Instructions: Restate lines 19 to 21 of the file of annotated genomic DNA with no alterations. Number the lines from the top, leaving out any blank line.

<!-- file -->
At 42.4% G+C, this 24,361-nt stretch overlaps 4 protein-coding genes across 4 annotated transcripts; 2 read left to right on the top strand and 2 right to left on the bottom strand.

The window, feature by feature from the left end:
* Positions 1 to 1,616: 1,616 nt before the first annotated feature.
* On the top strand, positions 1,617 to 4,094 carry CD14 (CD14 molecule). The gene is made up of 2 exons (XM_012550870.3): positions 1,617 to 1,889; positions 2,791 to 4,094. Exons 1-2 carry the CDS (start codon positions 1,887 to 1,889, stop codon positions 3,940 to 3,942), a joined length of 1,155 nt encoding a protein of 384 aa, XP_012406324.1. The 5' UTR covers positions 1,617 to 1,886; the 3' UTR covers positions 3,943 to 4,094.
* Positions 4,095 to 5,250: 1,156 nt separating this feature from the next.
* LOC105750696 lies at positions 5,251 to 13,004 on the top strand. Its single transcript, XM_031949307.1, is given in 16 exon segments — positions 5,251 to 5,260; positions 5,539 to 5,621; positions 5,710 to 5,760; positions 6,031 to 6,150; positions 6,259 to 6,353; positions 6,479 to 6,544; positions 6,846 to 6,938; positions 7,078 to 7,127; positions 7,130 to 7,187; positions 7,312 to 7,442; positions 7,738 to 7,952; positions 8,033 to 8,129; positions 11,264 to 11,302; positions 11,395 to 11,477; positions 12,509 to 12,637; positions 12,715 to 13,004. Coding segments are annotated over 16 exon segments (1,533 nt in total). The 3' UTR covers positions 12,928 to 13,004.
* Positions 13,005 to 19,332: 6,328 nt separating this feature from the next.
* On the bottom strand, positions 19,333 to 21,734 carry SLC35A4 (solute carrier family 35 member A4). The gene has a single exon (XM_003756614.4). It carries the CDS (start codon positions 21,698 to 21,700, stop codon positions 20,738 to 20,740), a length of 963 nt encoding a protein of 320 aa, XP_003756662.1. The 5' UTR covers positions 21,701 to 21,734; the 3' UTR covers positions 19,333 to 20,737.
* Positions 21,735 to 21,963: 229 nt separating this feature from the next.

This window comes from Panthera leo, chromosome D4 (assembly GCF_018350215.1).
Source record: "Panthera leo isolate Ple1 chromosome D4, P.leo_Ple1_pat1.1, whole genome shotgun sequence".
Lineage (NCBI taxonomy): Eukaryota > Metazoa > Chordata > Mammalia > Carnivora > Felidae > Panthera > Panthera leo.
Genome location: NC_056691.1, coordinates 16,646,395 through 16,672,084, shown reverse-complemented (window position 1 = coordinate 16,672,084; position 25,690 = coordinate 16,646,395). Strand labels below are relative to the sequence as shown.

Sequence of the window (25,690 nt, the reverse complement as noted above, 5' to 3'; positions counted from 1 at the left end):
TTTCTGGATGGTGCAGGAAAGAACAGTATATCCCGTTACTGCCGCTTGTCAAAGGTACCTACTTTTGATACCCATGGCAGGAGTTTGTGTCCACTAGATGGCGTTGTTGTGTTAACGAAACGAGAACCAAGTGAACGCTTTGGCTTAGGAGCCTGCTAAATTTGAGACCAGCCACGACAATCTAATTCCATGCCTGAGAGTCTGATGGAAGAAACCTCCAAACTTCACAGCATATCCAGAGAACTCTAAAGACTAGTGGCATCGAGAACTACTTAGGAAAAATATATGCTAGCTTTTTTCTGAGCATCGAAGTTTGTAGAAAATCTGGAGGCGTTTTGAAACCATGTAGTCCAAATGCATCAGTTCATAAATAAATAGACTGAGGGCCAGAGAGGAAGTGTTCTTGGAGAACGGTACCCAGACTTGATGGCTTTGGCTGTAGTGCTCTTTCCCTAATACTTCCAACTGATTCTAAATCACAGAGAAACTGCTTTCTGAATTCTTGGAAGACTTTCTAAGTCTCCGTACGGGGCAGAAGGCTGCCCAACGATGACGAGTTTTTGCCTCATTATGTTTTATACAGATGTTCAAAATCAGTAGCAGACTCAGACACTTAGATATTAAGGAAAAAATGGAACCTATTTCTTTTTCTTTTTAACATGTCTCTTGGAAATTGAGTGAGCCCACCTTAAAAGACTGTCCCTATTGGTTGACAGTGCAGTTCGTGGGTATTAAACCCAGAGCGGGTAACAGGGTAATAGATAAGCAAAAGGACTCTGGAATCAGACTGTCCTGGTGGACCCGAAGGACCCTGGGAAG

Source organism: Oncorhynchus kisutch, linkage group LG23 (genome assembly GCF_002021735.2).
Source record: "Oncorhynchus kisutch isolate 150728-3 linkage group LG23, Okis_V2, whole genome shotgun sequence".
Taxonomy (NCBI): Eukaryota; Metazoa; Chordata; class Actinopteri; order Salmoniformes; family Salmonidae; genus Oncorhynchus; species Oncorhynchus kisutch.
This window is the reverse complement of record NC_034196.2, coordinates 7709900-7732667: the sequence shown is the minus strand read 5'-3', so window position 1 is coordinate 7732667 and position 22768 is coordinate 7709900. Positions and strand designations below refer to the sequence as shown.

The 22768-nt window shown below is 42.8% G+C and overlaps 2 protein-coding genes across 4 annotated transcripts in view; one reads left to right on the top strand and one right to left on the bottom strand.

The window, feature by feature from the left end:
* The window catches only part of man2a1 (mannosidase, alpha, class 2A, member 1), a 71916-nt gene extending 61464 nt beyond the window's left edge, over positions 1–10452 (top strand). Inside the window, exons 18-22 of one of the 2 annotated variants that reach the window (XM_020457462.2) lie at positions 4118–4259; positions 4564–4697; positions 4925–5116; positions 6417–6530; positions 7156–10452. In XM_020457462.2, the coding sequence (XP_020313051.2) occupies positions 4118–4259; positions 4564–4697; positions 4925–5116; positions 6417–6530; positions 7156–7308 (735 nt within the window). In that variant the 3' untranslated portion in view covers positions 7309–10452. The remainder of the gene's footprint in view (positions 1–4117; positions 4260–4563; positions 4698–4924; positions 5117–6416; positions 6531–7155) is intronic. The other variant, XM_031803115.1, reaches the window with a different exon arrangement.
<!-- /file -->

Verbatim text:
This window is the reverse complement of record NC_034196.2, coordinates 7709900-7732667: the sequence shown is the minus strand read 5'-3', so window position 1 is coordinate 7732667 and position 22768 is coordinate 7709900. Positions and strand designations below refer to the sequence as shown.

The 22768-nt window shown below is 42.8% G+C and overlaps 2 protein-coding genes across 4 annotated transcripts in view; one reads left to right on the top strand and one right to left on the bottom strand.

The window, feature by feature from the left end: